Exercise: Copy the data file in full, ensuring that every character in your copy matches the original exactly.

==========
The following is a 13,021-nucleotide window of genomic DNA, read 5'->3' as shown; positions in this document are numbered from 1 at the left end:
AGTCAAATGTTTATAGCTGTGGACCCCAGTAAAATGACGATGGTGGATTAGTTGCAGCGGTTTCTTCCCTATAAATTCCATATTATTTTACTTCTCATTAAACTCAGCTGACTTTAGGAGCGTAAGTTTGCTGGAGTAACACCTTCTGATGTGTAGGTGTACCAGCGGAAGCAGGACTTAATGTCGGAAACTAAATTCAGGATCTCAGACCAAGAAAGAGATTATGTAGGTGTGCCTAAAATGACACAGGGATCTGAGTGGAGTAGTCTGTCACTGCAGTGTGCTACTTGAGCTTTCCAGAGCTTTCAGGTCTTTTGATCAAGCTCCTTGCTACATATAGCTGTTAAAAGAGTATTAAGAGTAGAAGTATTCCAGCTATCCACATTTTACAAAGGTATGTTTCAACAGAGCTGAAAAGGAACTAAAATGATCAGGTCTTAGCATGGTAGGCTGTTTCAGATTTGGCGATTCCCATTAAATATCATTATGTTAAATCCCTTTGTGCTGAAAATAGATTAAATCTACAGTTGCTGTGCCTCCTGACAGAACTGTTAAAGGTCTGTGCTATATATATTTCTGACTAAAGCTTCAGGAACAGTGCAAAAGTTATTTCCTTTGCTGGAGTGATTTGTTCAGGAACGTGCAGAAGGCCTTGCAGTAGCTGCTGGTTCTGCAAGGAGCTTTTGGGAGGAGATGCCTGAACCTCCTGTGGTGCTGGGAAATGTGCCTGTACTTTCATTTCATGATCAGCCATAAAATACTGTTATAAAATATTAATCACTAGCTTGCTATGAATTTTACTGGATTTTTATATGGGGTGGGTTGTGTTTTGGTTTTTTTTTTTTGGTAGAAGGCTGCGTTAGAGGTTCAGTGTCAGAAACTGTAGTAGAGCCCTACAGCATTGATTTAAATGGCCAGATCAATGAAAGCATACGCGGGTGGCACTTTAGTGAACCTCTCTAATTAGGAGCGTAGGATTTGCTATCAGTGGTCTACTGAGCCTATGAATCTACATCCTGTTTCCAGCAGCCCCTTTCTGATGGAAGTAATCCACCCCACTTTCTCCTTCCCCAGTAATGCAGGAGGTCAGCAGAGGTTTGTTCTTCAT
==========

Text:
The following is a 13,021-nucleotide window of genomic DNA, read 5'->3' as shown; positions in this document are numbered from 1 at the left end:
AGTCAAATGTTTATAGCTGTGGACCCCAGTAAAATGACGATGGTGGATTAGTTGCAGCGGTTTCTTCCCTATAAATTCCATATTATTTTACTTCTCATTAAACTCAGCTGACTTTAGGAGCGTAAGTTTGCTGGAGTAACACCTTCTGATGTGTAGGTGTACCAGCGGAAGCAGGACTTAATGTCGGAAACTAAATTCAGGATCTCAGACCAAGAAAGAGATTATGTAGGTGTGCCTAAAATGACACAGGGATCTGAGTGGAGTAGTCTGTCACTGCAGTGTGCTACTTGAGCTTTCCAGAGCTTTCAGGTCTTTTGATCAAGCTCCTTGCTACATATAGCTGTTAAAAGAGTATTAAGAGTAGAAGTATTCCAGCTATCCACATTTTACAAAGGTATGTTTCAACAGAGCTGAAAAGGAACTAAAATGATCAGGTCTTAGCATGGTAGGCTGTTTCAGATTTGGCGATTCCCATTAAATATCATTATGTTAAATCCCTTTGTGCTGAAAATAGATTAAATCTACAGTTGCTGTGCCTCCTGACAGAACTGTTAAAGGTCTGTGCTATATATATTTCTGACTAAAGCTTCAGGAACAGTGCAAAAGTTATTTCCTTTGCTGGAGTGATTTGTTCAGGAACGTGCAGAAGGCCTTGCAGTAGCTGCTGGTTCTGCAAGGAGCTTTTGGGAGGAGATGCCTGAACCTCCTGTGGTGCTGGGAAATGTGCCTGTACTTTCATTTCATGATCAGCCATAAAATACTGTTATAAAATATTAATCACTAGCTTGCTATGAATTTTACTGGATTTTTATATGGGGTGGGTTGTGTTTTGGTTTTTTTTTTTTGGTAGAAGGCTGCGTTAGAGGTTCAGTGTCAGAAACTGTAGTAGAGCCCTACAGCATTGATTTAAATGGCCAGATCAATGAAAGCATACGCGGGTGGCACTTTAGTGAACCTCTCTAATTAGGAGCGTAGGATTTGCTATCAGTGGTCTACTGAGCCTATGAATCTACATCCTGTTTCCAGCAGCCCCTTTCTGATGGAAGTAATCCACCCCACTTTCTCCTTCCCCAGTAATGCAGGAGGTCAGCAGAGGTTTGTTCTTCAT